Signing an experienced starting pitcher was one of the Mets’ top priorities last Winter, especially in the wake of Matt Harvey‘s elbow surgery that would wipe out most – if not all – of his 2014 season.
Before his arrival to the Mets, Bartolo Colon was coming off three seasons – two with Oakland and one with the Yankees – in which the pitcher’s figures have steadily improved. His ERA fell from 4.00 with the Yankees, to 3.43 the following season with the A’s, and down to 2.65 during an incredible Cy Young caliber season in 2013.
With one half of the season already in the books, it’s safe to say that Colon has given the Mets exactly what they needed – a savvy veteran who gives the Mets quality innings and a chance to win whenever he takes the mound.
Additionally, he’s been a positive influence in the clubhouse and a great mentor for many of our younger pitchers.
While the odds seem stacked against the Mets making it to the postseason this year, nobody could blame Colon who has pitched like an ace and at age 41 is still proving to be a top major league pitcher.
In his last seven starts, Colon is 6-0, with a 1.58 ERA. On the season, he has a very impressive 77 strikeouts to 14 walks ratio in 102 innings pitched.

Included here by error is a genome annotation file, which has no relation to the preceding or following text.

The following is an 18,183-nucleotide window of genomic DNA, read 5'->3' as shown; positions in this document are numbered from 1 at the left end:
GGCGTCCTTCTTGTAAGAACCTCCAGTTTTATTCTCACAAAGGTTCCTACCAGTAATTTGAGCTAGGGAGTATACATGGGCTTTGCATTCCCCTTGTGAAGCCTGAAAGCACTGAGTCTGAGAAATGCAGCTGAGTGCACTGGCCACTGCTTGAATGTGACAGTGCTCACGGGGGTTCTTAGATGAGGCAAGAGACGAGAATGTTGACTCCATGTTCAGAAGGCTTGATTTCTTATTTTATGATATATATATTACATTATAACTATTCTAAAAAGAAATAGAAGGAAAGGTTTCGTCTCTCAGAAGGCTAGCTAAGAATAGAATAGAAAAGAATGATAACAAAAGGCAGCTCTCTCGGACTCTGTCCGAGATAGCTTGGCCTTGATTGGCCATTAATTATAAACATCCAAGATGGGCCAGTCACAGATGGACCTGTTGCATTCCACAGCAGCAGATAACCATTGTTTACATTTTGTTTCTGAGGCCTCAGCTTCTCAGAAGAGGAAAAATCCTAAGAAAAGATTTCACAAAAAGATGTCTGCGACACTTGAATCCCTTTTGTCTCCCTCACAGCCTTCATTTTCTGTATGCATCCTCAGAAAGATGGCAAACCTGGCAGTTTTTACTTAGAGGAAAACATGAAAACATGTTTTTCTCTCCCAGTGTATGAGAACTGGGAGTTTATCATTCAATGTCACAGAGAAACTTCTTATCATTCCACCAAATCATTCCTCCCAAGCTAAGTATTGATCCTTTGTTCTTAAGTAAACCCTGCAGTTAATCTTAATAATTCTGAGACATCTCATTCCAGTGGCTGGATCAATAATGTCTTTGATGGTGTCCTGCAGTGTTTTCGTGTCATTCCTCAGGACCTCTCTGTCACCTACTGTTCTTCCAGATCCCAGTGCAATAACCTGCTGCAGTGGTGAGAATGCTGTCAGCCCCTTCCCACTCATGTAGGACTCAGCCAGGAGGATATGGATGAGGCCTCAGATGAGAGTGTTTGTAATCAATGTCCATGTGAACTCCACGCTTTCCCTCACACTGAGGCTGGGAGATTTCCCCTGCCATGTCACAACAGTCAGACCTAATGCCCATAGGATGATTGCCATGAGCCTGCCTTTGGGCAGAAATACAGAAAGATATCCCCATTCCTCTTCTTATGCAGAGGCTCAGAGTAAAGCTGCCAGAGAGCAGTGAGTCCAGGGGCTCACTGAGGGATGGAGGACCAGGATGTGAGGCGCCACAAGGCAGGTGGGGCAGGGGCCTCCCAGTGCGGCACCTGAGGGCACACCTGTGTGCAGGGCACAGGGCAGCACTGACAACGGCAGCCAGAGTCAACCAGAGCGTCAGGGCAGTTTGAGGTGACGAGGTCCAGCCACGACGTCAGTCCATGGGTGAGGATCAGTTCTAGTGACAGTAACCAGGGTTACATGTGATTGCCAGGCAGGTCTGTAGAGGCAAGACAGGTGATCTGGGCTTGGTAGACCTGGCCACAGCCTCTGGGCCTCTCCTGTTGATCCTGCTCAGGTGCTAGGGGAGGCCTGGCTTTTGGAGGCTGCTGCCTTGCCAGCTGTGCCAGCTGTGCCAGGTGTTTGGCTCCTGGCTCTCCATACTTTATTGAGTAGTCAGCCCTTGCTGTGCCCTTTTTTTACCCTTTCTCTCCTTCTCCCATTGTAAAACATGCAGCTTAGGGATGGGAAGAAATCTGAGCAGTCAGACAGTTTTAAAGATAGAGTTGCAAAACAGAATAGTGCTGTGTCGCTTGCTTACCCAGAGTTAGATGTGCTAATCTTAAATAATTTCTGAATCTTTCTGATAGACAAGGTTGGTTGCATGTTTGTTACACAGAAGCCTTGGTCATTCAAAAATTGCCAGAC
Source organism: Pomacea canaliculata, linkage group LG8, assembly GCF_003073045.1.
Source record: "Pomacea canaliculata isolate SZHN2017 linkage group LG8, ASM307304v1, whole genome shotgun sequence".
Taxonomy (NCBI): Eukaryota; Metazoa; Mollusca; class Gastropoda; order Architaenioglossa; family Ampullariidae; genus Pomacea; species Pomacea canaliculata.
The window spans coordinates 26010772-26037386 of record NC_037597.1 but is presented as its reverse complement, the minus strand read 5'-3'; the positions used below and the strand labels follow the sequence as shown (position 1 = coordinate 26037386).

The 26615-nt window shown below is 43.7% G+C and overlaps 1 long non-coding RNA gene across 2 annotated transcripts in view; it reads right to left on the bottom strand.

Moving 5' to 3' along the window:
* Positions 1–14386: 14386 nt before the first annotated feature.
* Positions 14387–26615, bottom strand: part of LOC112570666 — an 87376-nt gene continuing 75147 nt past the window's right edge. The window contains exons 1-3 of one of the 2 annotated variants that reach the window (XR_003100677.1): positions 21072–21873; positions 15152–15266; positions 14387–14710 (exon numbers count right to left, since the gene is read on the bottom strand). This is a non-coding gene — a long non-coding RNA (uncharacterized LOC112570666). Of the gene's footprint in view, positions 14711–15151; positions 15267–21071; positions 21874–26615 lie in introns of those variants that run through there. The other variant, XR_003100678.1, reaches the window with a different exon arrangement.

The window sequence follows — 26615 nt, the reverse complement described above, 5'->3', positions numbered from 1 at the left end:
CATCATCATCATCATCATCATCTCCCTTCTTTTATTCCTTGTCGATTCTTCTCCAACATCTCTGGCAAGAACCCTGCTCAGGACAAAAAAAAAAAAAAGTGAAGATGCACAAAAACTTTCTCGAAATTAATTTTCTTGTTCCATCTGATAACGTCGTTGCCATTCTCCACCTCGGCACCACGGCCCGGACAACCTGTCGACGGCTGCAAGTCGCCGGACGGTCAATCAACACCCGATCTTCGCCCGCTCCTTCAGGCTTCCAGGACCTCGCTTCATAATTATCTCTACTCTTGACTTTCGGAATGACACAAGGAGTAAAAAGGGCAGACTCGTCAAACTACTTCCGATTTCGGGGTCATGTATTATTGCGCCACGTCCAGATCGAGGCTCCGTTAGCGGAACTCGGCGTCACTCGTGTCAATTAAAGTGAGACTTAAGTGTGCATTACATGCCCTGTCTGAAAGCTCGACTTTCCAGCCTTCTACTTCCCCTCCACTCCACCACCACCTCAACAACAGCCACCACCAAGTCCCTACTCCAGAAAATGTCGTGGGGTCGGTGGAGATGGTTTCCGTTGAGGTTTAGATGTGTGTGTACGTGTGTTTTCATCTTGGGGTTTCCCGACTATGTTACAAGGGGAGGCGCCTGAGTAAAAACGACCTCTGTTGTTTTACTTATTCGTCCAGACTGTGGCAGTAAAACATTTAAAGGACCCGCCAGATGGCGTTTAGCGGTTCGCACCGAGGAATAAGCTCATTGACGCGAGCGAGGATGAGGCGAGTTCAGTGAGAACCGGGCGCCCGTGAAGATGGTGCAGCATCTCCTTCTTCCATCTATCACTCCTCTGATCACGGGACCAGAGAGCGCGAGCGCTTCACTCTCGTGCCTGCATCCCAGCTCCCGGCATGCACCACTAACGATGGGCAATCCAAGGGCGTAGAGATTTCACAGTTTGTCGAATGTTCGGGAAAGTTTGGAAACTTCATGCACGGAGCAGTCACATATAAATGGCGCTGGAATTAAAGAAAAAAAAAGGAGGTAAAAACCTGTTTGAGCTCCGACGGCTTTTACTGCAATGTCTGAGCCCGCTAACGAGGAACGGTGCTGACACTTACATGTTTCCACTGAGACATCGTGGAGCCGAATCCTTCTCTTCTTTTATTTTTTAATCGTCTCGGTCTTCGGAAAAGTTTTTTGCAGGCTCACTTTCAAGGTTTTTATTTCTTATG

With numbers like that, some may be wondering if he’s now going to be jettisoned to a contender before the July 31 deadline.
Not so, says Andy Martino of the Daily News who believes Colon will remain in Queens.
After so many years of acting as sellers, the Mets do not see themselves in that role this year, several team officials have said in recent weeks. We mentioned that a few days ago in the context of Daniel Murphy, and it applies to Colon, as well.
Martino adds that the counter-argument of the Mets having a surplus of starters next season is a weak argument, especially when you consider pitchers who are underperforming, injured, or failing to meet expectations.
He may have a point there as Sandy Alderson himself cited those same exact reasons in an ESPN interview last month as for his unwillingness in trading an arm for a bat.
“One of the problems of trading pitching, regardless of how much you have, is that you can never have enough,” Alderson said.
Whatever does happen, suffice it to say that Colon is proving his value to the Mets in more ways than one.